"You can disagree without being disagreeable." - Motivational speaker Zig Ziglar.
Disagreement, whether with a client (or your boss) can be very healthy and helpful as long as you present your point in a positive and agreeable way. General George Patton once said, "If everyone is thinking alike, then somebody isn't thinking."
It's not unusual to shy away from disagreeing with your client. However, disagreements in working with a client can be very healthy and helpful. Most people find that they appreciate having alternative points of view as they strive to make a decision.
Disagreement is not about being right verses wrong. Disagreement can be very helpful as long as you present your point in a positive and agreeable way.
Is The Client Wrong?
Before getting into a discussion with your client to tell them that they’re wrong, ask yourself, “Is the client wrong to begin with?” Just because you don’t agree with the direction they requested of you doesn’t necessarily mean it is not correct for the project. Consider that while you have a better approach, it's not the case that you are right and they are wrong.
This is the most important thing you can do to keep a conversation on track. It can be a challenge to stay calm and rational when you feel angry or passionate about something, especially if the person you're talking with feels equally angry or passionate. Try to make sure the conversation stays focused on facts and not on anything personal. You may need to manage the conversation and make an effort to stay calm. In turn, you staying calm will likely have a calming effect on the other person.
Give Options Not Objections
If you can’t think up a better idea than what your client offered, then what is the purpose is the disagreement? You might not like the presented idea. However if you can’t come up with something to replace it with, then you must go with what they requested.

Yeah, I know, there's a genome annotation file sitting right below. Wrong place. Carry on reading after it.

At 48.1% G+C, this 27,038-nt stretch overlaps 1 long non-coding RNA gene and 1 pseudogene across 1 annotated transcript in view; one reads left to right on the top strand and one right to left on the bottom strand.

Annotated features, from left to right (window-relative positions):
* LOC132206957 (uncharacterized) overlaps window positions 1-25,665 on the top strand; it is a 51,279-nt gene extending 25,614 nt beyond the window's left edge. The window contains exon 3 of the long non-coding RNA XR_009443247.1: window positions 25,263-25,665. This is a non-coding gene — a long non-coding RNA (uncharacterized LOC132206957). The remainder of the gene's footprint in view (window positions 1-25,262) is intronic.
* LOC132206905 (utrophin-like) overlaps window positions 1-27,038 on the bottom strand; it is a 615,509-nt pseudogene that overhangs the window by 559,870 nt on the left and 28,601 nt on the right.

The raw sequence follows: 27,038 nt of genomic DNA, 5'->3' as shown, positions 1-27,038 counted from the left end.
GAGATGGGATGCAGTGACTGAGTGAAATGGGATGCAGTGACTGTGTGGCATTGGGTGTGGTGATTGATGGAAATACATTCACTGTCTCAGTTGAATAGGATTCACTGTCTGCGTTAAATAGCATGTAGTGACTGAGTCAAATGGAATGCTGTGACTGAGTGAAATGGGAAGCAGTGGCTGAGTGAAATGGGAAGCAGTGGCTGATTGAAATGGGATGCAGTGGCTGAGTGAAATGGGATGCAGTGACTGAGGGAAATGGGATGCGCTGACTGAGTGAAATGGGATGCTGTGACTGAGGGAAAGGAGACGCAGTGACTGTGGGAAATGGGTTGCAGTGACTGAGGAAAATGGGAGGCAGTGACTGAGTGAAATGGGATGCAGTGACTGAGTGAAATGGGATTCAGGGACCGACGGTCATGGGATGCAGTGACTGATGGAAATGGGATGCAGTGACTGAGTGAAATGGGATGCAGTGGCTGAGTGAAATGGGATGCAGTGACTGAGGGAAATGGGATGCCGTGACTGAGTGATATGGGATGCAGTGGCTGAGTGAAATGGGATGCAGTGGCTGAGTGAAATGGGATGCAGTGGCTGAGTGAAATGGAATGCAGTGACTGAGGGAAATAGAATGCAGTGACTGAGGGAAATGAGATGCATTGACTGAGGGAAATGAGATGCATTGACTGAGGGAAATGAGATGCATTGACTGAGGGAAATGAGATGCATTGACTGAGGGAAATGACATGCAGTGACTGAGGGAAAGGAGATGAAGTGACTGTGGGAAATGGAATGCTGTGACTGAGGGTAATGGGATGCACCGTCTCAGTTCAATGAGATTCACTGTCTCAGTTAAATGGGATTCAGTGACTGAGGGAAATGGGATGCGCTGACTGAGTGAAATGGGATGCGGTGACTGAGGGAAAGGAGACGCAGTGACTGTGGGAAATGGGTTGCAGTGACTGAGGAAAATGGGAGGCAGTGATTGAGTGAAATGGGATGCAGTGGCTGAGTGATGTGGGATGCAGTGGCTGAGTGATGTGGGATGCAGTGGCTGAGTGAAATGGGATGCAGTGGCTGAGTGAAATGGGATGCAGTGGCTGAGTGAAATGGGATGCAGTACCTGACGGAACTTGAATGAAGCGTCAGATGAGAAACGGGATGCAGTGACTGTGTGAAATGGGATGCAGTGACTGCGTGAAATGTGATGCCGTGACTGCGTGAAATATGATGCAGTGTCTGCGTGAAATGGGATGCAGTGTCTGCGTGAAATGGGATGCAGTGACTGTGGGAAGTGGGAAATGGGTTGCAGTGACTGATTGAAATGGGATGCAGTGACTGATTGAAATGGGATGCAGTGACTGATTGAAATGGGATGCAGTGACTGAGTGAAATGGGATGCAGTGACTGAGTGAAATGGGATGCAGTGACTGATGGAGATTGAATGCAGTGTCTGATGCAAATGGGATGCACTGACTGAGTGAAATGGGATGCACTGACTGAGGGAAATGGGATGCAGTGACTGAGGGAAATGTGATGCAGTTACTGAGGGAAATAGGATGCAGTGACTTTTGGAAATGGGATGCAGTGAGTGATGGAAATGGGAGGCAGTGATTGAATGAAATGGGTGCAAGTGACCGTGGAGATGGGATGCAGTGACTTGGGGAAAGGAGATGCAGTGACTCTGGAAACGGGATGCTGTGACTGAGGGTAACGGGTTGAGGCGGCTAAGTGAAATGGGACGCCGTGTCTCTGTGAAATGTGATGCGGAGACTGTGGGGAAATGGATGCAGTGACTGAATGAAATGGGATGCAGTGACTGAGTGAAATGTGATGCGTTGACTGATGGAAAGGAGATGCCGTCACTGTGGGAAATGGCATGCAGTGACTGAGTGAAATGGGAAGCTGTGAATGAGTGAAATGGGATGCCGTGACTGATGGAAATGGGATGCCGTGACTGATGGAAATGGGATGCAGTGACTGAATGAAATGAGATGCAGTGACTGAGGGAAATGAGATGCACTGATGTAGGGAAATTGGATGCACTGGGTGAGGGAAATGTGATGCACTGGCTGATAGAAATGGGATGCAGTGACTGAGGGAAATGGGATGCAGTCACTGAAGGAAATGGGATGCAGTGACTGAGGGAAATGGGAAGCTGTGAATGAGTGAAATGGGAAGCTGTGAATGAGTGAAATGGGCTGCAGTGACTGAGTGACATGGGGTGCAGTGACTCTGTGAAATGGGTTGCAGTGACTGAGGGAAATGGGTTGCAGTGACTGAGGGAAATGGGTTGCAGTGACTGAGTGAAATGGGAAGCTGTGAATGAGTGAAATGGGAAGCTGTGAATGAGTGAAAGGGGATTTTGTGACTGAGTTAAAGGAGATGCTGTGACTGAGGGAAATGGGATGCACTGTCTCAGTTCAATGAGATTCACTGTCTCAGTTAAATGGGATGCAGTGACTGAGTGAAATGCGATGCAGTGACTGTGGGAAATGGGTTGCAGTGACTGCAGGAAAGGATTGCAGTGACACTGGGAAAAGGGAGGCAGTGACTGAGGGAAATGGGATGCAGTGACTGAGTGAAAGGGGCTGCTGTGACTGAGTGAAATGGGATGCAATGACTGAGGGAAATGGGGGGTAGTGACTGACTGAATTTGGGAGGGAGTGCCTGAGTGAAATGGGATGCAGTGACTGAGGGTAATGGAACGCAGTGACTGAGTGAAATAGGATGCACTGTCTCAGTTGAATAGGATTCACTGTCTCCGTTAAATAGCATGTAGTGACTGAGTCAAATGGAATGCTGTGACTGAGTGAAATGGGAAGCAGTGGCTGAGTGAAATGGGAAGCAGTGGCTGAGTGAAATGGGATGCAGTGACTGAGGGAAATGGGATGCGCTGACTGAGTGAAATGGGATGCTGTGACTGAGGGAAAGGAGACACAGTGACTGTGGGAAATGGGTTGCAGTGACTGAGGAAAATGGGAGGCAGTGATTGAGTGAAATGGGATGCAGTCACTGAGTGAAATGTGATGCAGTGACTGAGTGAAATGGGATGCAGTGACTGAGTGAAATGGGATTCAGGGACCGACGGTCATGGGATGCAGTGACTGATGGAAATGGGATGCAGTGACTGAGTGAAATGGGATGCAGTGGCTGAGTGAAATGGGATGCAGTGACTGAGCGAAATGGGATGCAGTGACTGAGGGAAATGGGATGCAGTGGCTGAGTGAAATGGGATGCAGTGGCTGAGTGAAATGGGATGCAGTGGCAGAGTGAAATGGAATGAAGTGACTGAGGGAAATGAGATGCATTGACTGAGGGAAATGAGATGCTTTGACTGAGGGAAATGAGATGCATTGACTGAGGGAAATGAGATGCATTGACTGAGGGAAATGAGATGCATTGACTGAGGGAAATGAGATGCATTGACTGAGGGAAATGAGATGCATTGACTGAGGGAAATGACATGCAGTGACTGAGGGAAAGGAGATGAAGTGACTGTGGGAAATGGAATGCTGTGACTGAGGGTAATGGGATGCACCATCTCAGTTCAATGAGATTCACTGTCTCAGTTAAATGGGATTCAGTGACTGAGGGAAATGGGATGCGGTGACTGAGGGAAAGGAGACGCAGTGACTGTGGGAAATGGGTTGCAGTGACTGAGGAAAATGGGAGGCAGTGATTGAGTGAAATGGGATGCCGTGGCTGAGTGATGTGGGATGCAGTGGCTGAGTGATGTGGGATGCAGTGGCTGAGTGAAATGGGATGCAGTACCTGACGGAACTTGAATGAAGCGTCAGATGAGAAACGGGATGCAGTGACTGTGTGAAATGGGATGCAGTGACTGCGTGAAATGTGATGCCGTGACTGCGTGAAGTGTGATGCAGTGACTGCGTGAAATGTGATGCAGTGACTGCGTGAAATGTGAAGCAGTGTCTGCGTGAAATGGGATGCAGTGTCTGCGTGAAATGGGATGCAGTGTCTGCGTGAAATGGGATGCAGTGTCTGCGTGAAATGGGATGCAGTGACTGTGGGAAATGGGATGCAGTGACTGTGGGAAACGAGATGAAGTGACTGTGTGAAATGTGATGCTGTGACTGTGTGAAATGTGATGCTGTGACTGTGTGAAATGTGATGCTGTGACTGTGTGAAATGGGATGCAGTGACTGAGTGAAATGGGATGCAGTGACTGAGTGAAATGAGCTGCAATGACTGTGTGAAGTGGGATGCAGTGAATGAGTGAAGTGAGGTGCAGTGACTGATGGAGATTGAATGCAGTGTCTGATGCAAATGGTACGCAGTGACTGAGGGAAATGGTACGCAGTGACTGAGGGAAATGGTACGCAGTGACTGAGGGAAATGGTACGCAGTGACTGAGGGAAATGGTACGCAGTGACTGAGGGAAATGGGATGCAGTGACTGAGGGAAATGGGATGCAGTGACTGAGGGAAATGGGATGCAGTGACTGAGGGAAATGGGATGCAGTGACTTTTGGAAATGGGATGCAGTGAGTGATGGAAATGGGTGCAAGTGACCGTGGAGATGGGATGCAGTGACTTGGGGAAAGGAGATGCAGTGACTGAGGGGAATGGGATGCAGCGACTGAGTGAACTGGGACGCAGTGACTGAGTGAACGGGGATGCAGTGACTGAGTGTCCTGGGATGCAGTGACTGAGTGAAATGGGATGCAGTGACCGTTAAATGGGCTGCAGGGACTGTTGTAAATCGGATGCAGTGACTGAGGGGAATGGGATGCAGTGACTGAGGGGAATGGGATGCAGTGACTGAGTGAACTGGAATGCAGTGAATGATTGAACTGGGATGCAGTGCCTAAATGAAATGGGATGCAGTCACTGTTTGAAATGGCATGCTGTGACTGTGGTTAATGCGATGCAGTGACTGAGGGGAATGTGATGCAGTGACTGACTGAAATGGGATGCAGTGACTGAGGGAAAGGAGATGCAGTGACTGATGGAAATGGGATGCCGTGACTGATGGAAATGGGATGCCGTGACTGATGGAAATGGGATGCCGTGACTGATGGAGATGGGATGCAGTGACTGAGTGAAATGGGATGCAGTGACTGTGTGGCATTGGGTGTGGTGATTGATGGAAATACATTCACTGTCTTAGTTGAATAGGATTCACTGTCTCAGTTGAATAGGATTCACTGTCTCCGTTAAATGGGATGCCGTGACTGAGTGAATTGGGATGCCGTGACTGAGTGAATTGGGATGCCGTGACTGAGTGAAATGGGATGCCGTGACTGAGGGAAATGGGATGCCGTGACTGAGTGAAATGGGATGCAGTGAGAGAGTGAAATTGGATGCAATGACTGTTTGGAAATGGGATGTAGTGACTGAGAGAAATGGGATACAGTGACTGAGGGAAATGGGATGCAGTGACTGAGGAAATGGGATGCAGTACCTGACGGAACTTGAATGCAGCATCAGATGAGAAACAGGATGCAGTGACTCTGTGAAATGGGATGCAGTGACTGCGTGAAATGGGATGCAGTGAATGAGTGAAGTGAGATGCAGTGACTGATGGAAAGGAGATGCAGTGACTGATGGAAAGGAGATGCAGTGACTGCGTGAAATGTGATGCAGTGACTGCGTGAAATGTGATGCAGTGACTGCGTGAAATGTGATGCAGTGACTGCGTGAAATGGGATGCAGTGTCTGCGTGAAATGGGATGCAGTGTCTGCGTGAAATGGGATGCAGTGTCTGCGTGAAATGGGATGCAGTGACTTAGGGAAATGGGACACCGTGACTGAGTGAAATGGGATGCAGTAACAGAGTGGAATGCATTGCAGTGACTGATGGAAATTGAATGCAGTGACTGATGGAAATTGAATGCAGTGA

Provide suggestions that your client sees as actions, not just objections. Instead of pointing out that their suggestion is wrong, promise you will provide alternative solutions. Demonstrate how your suggestions are a better approach to addressing the project, and how they will still work to address the client's goals.
Back Up Your Suggestions with Evidence
If your client is not persuaded by your arguments, produce evidence that backs up your recommendations. This evidence can come in many forms such as articles and blog posts from respected experts, testimonials from other clients for whom you have worked on a similar project, or provide well-known cases where the same thing you are suggesting was tried and had positive results. To make a strong case against your opposition, it's important that you do and present your research.
When They Still Want to Proceed With Their Plan
In the end, they are your client: It’s their business and decision to make. The best you can do is offer your professional advice and clearly lay out concerns before agreeing to do the work. Then, move forward to do the best for your client with the plan that is now set in place.
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